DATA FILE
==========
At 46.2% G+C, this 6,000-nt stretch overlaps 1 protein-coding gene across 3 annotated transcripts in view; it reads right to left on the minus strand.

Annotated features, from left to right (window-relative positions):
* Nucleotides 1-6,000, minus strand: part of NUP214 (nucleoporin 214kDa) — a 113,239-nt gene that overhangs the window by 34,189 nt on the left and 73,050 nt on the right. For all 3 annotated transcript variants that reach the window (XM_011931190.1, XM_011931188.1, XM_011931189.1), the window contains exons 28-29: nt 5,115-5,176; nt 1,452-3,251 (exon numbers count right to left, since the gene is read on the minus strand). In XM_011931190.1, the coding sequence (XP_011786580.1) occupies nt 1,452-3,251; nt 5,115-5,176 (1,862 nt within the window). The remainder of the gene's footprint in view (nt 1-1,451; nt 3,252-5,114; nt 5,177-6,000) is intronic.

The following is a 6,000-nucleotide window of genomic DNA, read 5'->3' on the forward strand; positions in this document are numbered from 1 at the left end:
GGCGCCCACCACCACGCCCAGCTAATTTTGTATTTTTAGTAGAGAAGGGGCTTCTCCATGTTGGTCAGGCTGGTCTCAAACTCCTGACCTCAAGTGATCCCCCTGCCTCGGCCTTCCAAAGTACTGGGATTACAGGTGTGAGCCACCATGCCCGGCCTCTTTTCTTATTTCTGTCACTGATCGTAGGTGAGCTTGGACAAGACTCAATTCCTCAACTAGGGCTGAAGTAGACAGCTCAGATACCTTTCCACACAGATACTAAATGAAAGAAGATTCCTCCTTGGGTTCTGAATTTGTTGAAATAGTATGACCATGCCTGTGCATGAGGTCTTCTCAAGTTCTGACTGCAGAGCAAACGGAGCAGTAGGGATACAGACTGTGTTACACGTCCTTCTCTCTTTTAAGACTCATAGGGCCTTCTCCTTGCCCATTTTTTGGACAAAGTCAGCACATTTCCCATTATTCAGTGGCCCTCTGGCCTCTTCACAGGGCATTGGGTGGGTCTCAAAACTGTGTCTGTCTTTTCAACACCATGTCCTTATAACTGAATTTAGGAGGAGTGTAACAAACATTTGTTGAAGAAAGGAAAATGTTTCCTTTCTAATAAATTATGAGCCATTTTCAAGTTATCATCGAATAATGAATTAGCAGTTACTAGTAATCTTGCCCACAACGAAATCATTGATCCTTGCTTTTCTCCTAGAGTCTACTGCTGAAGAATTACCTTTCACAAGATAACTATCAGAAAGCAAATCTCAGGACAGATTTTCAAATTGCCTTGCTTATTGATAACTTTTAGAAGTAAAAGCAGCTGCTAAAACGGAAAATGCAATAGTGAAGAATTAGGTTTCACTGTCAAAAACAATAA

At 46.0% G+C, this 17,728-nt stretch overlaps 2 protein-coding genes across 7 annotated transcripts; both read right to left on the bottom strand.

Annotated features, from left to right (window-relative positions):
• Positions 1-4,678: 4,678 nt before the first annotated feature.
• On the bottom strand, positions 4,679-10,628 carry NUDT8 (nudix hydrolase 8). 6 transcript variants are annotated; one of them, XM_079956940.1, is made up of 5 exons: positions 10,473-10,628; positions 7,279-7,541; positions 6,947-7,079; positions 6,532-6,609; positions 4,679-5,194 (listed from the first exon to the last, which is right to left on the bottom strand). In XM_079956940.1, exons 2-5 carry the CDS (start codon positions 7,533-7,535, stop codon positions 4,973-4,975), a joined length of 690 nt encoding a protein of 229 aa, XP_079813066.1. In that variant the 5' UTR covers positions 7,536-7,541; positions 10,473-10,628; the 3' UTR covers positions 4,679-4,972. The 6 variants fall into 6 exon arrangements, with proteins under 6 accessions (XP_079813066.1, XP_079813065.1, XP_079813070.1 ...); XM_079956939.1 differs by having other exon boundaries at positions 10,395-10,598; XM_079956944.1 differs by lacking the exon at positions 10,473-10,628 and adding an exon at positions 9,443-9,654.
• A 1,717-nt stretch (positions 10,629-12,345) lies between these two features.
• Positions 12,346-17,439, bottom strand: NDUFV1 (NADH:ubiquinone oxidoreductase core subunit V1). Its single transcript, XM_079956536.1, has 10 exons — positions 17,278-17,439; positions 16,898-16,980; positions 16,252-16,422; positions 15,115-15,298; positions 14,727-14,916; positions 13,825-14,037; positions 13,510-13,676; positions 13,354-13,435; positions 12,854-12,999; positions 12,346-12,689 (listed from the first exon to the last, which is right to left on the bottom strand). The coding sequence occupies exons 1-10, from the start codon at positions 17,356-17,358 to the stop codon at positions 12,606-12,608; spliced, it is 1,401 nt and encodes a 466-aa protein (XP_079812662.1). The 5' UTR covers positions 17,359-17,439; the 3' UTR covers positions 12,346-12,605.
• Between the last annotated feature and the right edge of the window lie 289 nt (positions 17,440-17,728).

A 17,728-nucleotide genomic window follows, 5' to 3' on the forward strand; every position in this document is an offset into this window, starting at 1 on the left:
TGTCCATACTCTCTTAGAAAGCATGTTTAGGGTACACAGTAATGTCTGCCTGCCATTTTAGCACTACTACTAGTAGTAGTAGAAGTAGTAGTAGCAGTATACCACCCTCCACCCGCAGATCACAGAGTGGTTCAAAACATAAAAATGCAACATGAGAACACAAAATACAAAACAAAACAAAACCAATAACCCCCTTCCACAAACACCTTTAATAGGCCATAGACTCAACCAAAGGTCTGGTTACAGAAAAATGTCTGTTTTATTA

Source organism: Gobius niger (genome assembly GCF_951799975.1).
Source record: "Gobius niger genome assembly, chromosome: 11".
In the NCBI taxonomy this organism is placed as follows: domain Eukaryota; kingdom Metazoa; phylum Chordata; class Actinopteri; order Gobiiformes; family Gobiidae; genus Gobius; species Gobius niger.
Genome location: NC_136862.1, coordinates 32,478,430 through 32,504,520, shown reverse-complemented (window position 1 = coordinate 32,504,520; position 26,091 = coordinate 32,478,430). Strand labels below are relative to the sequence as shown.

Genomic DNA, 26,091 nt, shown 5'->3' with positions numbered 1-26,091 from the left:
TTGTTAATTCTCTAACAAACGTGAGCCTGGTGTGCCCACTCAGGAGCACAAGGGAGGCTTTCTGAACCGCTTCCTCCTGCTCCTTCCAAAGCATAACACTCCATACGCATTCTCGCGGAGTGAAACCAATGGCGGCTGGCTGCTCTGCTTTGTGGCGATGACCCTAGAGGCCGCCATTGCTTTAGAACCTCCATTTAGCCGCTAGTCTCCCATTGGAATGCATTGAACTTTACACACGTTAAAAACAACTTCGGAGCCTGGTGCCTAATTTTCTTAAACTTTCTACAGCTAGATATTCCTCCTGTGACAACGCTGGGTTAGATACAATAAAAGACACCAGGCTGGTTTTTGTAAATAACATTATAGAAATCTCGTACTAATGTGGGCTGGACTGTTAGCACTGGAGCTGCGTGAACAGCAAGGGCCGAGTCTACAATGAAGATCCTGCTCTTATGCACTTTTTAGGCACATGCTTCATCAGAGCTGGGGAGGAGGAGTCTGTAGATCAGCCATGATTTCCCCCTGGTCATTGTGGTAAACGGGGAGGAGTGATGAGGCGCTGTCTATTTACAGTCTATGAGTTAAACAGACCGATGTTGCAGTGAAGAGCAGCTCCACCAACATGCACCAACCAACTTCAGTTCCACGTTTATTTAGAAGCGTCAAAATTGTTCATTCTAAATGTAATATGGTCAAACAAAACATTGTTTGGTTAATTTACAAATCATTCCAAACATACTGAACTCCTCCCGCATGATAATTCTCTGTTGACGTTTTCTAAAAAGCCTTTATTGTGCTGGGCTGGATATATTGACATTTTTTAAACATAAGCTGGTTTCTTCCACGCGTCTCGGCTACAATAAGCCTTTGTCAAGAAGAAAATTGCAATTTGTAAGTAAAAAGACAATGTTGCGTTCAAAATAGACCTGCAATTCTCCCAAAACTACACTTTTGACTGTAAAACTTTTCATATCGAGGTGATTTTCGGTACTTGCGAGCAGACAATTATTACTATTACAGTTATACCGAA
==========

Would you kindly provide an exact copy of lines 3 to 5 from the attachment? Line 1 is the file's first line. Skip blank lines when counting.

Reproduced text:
* Nucleotides 1-6,000, minus strand: part of NUP214 (nucleoporin 214kDa) — a 113,239-nt gene that overhangs the window by 34,189 nt on the left and 73,050 nt on the right. For all 3 annotated transcript variants that reach the window (XM_011931190.1, XM_011931188.1, XM_011931189.1), the window contains exons 28-29: nt 5,115-5,176; nt 1,452-3,251 (exon numbers count right to left, since the gene is read on the minus strand). In XM_011931190.1, the coding sequence (XP_011786580.1) occupies nt 1,452-3,251; nt 5,115-5,176 (1,862 nt within the window). The remainder of the gene's footprint in view (nt 1-1,451; nt 3,252-5,114; nt 5,177-6,000) is intronic.

The following is a 6,000-nucleotide window of genomic DNA, read 5'->3' on the forward strand; positions in this document are numbered from 1 at the left end:
GGCGCCCACCACCACGCCCAGCTAATTTTGTATTTTTAGTAGAGAAGGGGCTTCTCCATGTTGGTCAGGCTGGTCTCAAACTCCTGACCTCAAGTGATCCCCCTGCCTCGGCCTTCCAAAGTACTGGGATTACAGGTGTGAGCCACCATGCCCGGCCTCTTTTCTTATTTCTGTCACTGATCGTAGGTGAGCTTGGACAAGACTCAATTCCTCAACTAGGGCTGAAGTAGACAGCTCAGATACCTTTCCACACAGATACTAAATGAAAGAAGATTCCTCCTTGGGTTCTGAATTTGTTGAAATAGTATGACCATGCCTGTGCATGAGGTCTTCTCAAGTTCTGACTGCAGAGCAAACGGAGCAGTAGGGATACAGACTGTGTTACACGTCCTTCTCTCTTTTAAGACTCATAGGGCCTTCTCCTTGCCCATTTTTTGGACAAAGTCAGCACATTTCCCATTATTCAGTGGCCCTCTGGCCTCTTCACAGGGCATTGGGTGGGTCTCAAAACTGTGTCTGTCTTTTCAACACCATGTCCTTATAACTGAATTTAGGAGGAGTGTAACAAACATTTGTTGAAGAAAGGAAAATGTTTCCTTTCTAATAAATTATGAGCCATTTTCAAGTTATCATCGAATAATGAATTAGCAGTTACTAGTAATCTTGCCCACAACGAAATCATTGATCCTTGCTTTTCTCCTAGAGTCTACTGCTGAAGAATTACCTTTCACAAGATAACTATCAGAAAGCAAATCTCAGGACAGATTTTCAAATTGCCTTGCTTATTGATAACTTTTAGAAGTAAAAGCAGCTGCTAAAACGGAAAATGCAATAGTGAAGAATTAGGTTTCACTGTCAAAAACAATAA